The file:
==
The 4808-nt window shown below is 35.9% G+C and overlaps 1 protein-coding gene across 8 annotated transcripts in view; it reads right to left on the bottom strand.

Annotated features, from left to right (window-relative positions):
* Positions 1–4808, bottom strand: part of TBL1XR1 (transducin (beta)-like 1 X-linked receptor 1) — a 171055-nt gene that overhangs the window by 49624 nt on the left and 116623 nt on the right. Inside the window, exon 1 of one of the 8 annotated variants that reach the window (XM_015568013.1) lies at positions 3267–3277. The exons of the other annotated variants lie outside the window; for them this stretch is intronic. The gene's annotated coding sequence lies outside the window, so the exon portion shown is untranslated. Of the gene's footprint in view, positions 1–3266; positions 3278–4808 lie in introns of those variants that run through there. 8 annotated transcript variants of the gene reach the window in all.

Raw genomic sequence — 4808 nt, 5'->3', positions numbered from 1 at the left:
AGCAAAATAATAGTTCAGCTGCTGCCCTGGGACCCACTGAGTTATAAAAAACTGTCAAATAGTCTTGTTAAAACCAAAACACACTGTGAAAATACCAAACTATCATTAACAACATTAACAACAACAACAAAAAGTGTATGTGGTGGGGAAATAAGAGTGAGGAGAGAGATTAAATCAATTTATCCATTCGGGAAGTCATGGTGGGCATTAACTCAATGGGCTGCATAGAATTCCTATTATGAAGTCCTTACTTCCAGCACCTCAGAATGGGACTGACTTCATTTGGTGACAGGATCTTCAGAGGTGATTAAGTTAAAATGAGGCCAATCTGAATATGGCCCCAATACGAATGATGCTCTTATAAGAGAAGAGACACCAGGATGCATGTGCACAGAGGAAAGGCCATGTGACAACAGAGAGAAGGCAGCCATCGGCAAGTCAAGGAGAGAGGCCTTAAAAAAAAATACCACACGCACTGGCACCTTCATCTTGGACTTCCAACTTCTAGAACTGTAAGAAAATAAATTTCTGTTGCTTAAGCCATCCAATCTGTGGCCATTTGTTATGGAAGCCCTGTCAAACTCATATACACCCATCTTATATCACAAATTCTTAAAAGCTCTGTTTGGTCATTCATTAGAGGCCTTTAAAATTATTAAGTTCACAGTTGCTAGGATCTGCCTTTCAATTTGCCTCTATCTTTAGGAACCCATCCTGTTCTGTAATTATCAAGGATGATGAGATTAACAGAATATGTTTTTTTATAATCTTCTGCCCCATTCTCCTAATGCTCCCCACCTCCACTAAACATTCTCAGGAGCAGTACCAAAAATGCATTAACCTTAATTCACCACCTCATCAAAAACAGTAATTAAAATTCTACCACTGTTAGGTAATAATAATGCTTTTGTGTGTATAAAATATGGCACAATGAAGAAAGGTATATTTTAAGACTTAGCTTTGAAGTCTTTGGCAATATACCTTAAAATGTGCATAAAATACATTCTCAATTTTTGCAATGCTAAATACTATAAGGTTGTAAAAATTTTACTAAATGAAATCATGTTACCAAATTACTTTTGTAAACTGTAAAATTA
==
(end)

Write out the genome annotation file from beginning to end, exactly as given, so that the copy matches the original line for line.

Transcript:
The 4808-nt window shown below is 35.9% G+C and overlaps 1 protein-coding gene across 8 annotated transcripts in view; it reads right to left on the bottom strand.

Annotated features, from left to right (window-relative positions):
* Positions 1–4808, bottom strand: part of TBL1XR1 (transducin (beta)-like 1 X-linked receptor 1) — a 171055-nt gene that overhangs the window by 49624 nt on the left and 116623 nt on the right. Inside the window, exon 1 of one of the 8 annotated variants that reach the window (XM_015568013.1) lies at positions 3267–3277. The exons of the other annotated variants lie outside the window; for them this stretch is intronic. The gene's annotated coding sequence lies outside the window, so the exon portion shown is untranslated. Of the gene's footprint in view, positions 1–3266; positions 3278–4808 lie in introns of those variants that run through there. 8 annotated transcript variants of the gene reach the window in all.

Raw genomic sequence — 4808 nt, 5'->3', positions numbered from 1 at the left:
AGCAAAATAATAGTTCAGCTGCTGCCCTGGGACCCACTGAGTTATAAAAAACTGTCAAATAGTCTTGTTAAAACCAAAACACACTGTGAAAATACCAAACTATCATTAACAACATTAACAACAACAACAAAAAGTGTATGTGGTGGGGAAATAAGAGTGAGGAGAGAGATTAAATCAATTTATCCATTCGGGAAGTCATGGTGGGCATTAACTCAATGGGCTGCATAGAATTCCTATTATGAAGTCCTTACTTCCAGCACCTCAGAATGGGACTGACTTCATTTGGTGACAGGATCTTCAGAGGTGATTAAGTTAAAATGAGGCCAATCTGAATATGGCCCCAATACGAATGATGCTCTTATAAGAGAAGAGACACCAGGATGCATGTGCACAGAGGAAAGGCCATGTGACAACAGAGAGAAGGCAGCCATCGGCAAGTCAAGGAGAGAGGCCTTAAAAAAAAATACCACACGCACTGGCACCTTCATCTTGGACTTCCAACTTCTAGAACTGTAAGAAAATAAATTTCTGTTGCTTAAGCCATCCAATCTGTGGCCATTTGTTATGGAAGCCCTGTCAAACTCATATACACCCATCTTATATCACAAATTCTTAAAAGCTCTGTTTGGTCATTCATTAGAGGCCTTTAAAATTATTAAGTTCACAGTTGCTAGGATCTGCCTTTCAATTTGCCTCTATCTTTAGGAACCCATCCTGTTCTGTAATTATCAAGGATGATGAGATTAACAGAATATGTTTTTTTATAATCTTCTGCCCCATTCTCCTAATGCTCCCCACCTCCACTAAACATTCTCAGGAGCAGTACCAAAAATGCATTAACCTTAATTCACCACCTCATCAAAAACAGTAATTAAAATTCTACCACTGTTAGGTAATAATAATGCTTTTGTGTGTATAAAATATGGCACAATGAAGAAAGGTATATTTTAAGACTTAGCTTTGAAGTCTTTGGCAATATACCTTAAAATGTGCATAAAATACATTCTCAATTTTTGCAATGCTAAATACTATAAGGTTGTAAAAATTTTACTAAATGAAATCATGTTACCAAATTACTTTTGTAAACTGTAAAATTA